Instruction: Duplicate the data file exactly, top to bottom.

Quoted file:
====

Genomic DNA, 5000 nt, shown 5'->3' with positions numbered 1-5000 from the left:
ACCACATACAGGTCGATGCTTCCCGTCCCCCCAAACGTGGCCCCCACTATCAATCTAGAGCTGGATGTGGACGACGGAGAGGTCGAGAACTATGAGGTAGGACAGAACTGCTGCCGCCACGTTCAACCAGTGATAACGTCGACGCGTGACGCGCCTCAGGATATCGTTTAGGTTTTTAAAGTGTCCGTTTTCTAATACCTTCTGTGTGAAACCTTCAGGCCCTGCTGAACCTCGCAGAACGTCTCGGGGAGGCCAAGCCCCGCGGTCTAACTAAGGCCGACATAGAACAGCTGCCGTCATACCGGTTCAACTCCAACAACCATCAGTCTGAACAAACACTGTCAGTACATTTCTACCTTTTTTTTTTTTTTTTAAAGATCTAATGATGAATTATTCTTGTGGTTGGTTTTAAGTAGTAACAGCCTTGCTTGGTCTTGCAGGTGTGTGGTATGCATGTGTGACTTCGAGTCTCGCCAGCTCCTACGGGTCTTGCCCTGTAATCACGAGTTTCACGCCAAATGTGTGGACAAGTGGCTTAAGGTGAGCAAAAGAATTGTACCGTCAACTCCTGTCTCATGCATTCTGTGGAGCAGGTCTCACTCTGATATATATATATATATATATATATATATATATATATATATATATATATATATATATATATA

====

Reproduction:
Genomic DNA, 5000 nt, shown 5'->3' with positions numbered 1-5000 from the left:
ACCACATACAGGTCGATGCTTCCCGTCCCCCCAAACGTGGCCCCCACTATCAATCTAGAGCTGGATGTGGACGACGGAGAGGTCGAGAACTATGAGGTAGGACAGAACTGCTGCCGCCACGTTCAACCAGTGATAACGTCGACGCGTGACGCGCCTCAGGATATCGTTTAGGTTTTTAAAGTGTCCGTTTTCTAATACCTTCTGTGTGAAACCTTCAGGCCCTGCTGAACCTCGCAGAACGTCTCGGGGAGGCCAAGCCCCGCGGTCTAACTAAGGCCGACATAGAACAGCTGCCGTCATACCGGTTCAACTCCAACAACCATCAGTCTGAACAAACACTGTCAGTACATTTCTACCTTTTTTTTTTTTTTTTAAAGATCTAATGATGAATTATTCTTGTGGTTGGTTTTAAGTAGTAACAGCCTTGCTTGGTCTTGCAGGTGTGTGGTATGCATGTGTGACTTCGAGTCTCGCCAGCTCCTACGGGTCTTGCCCTGTAATCACGAGTTTCACGCCAAATGTGTGGACAAGTGGCTTAAGGTGAGCAAAAGAATTGTACCGTCAACTCCTGTCTCATGCATTCTGTGGAGCAGGTCTCACTCTGATATATATATATATATATATATATATATATATATATATATATATATATATATATATATATA